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Report: 60% of Streaming Viewers Frustrated by User Experience

Have you ever gotten frustrated trying to navigate your favorite streaming app? If so, you’re not alone. A new report from Accenture details the problem, and goes a lot deeper than most expected.

The report — “Streaming’s Next Act: Aggregators to play a starring role in making consumers happier” — reveals that fully 60% of streaming service users are downright frustrated with streaming. Worse yet, 44% found that they spent more than six minutes just trying to find something to watch. Just to round out the bad news for streaming platforms, 56% wish they could take their profiles from one service to another, and use the recommendations and history from one to find new content on other services.

That’s a disaster in the making for streaming services that have spent years building walled gardens through original content, exclusives, and rights battles. Yet it also makes perfect sense; streaming customers are using a lot of services. The average household is up around nine different streaming services. That they would want history from one to migrate to another makes sense. If you like “haunted house” movies on one platform, you likely will want them on the other.

For now, the report underscores, customers care more about the content than they do about the interface and the user experience. This makes sense to a certain degree; people don’t subscribe to streaming services to ooh and ahh over the gee-whiz factor in the mechanics. They subscribe to watch “The Mandalorian” or “Stranger Things.” However, based on the numbers seen so far, users are increasingly concerned about the “how to watch”, even as they remain sensitive to the “what to watch.”

The Accenture report offers some advice to streaming platforms that may help them navigate a future where interface becomes almost as important as content. One such move calls for companies to “engage in experimentation.” This is a double-edged recommendation; while potentially, streaming services may find whole new options, changing up the user interface semi-regularly just to elicit comment about where the service is going could ultimately backfire. Soliciting a representative sample of “power users” to test new formats could be helpful here. Its solutions may not be universally useful, but the chances of losing customers over features that other customers enjoy are comparatively slim.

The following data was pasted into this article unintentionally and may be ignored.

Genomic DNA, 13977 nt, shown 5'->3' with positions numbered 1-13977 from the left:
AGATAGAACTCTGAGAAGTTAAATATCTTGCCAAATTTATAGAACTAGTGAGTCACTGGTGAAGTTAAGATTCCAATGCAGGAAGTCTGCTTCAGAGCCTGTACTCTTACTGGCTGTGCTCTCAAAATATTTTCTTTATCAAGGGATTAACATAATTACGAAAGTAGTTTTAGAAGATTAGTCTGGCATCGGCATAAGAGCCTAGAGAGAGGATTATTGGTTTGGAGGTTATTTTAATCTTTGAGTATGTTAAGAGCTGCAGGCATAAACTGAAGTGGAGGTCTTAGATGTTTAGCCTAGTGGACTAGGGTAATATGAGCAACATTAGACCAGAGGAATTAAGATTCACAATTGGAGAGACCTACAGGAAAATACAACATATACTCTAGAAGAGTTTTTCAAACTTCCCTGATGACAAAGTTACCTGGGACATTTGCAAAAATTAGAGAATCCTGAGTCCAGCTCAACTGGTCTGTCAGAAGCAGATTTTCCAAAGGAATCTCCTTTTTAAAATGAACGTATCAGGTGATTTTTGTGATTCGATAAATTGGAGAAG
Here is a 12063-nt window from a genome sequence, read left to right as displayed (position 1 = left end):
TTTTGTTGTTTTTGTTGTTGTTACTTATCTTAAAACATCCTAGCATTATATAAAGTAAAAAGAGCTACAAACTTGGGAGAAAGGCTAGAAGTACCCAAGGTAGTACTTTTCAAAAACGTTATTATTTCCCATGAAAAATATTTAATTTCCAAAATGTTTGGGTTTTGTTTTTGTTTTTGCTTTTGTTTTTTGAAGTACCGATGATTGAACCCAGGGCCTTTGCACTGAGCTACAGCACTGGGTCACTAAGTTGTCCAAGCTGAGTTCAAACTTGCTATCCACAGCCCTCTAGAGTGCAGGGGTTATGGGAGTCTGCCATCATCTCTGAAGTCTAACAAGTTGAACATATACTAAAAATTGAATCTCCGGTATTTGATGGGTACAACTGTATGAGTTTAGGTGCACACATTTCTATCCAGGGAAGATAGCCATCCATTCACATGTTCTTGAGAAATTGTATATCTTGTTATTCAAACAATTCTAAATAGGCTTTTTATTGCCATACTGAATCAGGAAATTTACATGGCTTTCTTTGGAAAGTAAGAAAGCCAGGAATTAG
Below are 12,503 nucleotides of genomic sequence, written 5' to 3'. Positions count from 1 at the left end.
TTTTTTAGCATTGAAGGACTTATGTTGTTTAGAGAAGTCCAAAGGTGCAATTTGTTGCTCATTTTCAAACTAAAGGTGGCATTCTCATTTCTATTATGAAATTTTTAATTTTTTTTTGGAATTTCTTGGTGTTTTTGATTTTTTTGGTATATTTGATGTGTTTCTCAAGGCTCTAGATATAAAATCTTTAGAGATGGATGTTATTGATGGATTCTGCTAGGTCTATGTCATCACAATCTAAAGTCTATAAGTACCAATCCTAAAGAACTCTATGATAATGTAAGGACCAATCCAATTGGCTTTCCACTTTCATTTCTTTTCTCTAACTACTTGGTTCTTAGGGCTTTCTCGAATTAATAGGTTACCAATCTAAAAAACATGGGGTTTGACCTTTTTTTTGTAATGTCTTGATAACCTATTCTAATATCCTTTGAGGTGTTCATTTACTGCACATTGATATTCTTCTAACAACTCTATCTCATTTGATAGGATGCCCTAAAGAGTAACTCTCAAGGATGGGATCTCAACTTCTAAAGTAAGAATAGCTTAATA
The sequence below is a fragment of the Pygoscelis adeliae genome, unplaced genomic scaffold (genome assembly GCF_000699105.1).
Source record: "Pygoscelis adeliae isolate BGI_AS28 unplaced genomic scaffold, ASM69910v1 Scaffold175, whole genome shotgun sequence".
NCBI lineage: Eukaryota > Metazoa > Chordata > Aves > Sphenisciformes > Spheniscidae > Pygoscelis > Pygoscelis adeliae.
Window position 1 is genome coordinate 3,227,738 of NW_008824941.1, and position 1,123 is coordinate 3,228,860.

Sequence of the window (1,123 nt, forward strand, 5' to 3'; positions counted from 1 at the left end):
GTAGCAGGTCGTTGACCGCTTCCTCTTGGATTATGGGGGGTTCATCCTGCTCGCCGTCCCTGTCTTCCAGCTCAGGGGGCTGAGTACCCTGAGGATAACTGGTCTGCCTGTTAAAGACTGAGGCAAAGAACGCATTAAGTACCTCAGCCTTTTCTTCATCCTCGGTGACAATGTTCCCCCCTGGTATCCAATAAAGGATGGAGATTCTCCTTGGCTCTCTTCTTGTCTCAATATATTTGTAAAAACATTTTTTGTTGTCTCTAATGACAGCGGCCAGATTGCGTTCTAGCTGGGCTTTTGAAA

Another move has a great idea that could also potentially backfire: “Be ready to stretch.” Accenture makes excellent points about migrating into food delivery, video games, and even home security. Added value is added value no matter who you are. New revenue streams are also welcome; ask Disney, whose Disney+ is suffering from a lack of new content. Disney discovered the value of streaming as a new revenue stream when the pandemic shut down the parks and TV production. Now, it may discover that it needs to expand its streaming platform just to keep users in the fold. The problem here is that it also represents a potential lack of focus, as well as a substantial draw on resources. (Disney is spending $33 billion on streaming content this year.) Streaming services are already caught between a rock and a hard place, needing to invest substantial sums into producing new content. Trying to build a video game or smart home or food delivery operation on top of that means more draw on resources.

However, the biggest recommendation from Accenture may be the simplest yet most difficult of all. “Start planning for a distributed data model.” Simple? Absolutely. It’s exactly what the customers want in growing numbers. Providing such a system is giving the customer exactly what he or she wants. It’s Retail 101.

But difficult? Certainly. In doing so, it requires streaming platforms to start interconnecting to a degree no one platform will much care for. It’s effectively handing over massive piles of user data directly to competitors. Imagine if Disney+ finds out that Netflix and Hulu users really love horror content. Will “Deathtroopers” finally get the fair shake it deserves? Will Ewoks finally be revealed for the true horrors they are? One thing’s for sure, Netflix almost certainly does not want to hand over user data that can be turned against it. Even if in the process it would receive user data that can be used against its competitors.

Accenture’s study proves that something needs to change. Customers are growing disgruntled, and their problems must be addressed. Whoever does this first will win a new market edge in a field where customers are increasingly mobile. The numbers about churn bear that much out. How far the platforms will take these recommendations, however, is unclear at best.

Steve Anderson got his start writing about direct to video movies almost 15 years ago. This was back in a time when video stores were a part of everyday life, as opposed to being roadside attractions like gator farms or the Biggest Ball of Twine in Minnesota. With that writing on the wall in huge day-glo capital letters and probably moving neon, Steve migrated to streaming, which was clearly the future of home entertainment. Steve has been an enthusiastic proponent of the home theater for years, however, and seeing streaming's growth has proven gratifying as a way to fill the video store's shoes.


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